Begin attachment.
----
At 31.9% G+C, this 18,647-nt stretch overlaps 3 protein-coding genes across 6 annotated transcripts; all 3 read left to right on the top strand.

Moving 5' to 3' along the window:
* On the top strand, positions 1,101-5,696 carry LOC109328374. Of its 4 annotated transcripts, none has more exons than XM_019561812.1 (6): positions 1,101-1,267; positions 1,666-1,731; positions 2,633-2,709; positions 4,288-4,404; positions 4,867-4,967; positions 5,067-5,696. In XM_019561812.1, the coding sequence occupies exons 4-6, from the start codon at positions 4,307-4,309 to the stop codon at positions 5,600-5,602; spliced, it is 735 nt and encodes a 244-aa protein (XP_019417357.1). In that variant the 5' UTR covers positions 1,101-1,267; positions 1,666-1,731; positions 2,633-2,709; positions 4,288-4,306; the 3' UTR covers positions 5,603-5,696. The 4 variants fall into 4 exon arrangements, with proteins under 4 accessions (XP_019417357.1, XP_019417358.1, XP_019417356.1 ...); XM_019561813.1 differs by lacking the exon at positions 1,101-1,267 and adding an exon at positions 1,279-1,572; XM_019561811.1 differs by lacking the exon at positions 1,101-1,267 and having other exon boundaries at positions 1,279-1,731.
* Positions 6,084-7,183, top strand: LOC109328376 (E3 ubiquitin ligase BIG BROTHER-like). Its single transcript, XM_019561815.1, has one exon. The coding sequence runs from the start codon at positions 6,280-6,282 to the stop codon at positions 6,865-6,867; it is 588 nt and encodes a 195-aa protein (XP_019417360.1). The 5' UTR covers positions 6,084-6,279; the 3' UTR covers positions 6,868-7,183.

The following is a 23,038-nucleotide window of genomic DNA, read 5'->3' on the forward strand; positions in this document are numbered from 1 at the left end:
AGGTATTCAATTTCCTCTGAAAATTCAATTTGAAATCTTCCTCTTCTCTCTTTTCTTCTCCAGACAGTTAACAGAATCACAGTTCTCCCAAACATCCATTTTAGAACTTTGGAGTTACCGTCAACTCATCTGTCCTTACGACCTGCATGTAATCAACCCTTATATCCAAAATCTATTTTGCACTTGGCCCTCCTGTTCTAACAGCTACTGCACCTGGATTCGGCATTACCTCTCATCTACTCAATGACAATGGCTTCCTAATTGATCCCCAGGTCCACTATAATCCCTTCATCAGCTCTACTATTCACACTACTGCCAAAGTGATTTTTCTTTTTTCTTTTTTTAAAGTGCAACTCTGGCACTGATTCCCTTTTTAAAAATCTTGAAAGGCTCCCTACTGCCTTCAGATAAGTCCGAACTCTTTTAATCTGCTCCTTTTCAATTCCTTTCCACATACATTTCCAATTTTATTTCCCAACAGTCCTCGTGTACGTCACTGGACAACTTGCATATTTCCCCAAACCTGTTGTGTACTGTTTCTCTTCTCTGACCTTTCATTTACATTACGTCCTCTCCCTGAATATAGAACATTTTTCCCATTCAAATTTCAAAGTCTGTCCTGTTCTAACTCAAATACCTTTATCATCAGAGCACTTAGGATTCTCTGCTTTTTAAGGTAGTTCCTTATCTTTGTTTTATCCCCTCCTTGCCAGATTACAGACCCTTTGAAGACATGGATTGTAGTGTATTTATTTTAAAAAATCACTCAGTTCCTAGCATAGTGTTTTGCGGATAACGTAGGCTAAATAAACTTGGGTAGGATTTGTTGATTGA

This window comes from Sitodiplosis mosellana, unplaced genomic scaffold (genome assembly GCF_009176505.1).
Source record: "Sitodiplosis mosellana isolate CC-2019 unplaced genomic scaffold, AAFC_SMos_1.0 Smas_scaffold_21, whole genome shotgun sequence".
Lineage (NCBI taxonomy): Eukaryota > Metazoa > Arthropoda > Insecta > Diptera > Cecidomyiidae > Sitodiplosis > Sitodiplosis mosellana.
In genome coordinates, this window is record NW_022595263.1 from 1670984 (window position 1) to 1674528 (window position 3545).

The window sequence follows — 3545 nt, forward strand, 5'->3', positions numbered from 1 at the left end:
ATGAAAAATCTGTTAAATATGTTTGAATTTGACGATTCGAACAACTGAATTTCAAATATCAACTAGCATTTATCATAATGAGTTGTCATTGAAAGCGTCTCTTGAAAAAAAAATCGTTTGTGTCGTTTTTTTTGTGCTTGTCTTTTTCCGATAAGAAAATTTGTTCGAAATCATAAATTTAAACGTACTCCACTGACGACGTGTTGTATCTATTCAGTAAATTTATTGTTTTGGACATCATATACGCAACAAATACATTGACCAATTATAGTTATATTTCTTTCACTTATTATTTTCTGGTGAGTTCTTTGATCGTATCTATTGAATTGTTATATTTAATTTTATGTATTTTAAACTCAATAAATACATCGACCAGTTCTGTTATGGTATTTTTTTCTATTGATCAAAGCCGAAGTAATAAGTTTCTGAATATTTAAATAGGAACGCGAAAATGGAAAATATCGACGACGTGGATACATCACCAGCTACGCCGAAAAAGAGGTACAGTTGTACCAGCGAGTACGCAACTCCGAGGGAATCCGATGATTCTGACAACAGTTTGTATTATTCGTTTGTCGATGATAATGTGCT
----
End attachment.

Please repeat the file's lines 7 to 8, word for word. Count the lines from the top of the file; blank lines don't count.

This window comes from Sitodiplosis mosellana, unplaced genomic scaffold (genome assembly GCF_009176505.1).
Source record: "Sitodiplosis mosellana isolate CC-2019 unplaced genomic scaffold, AAFC_SMos_1.0 Smas_scaffold_21, whole genome shotgun sequence".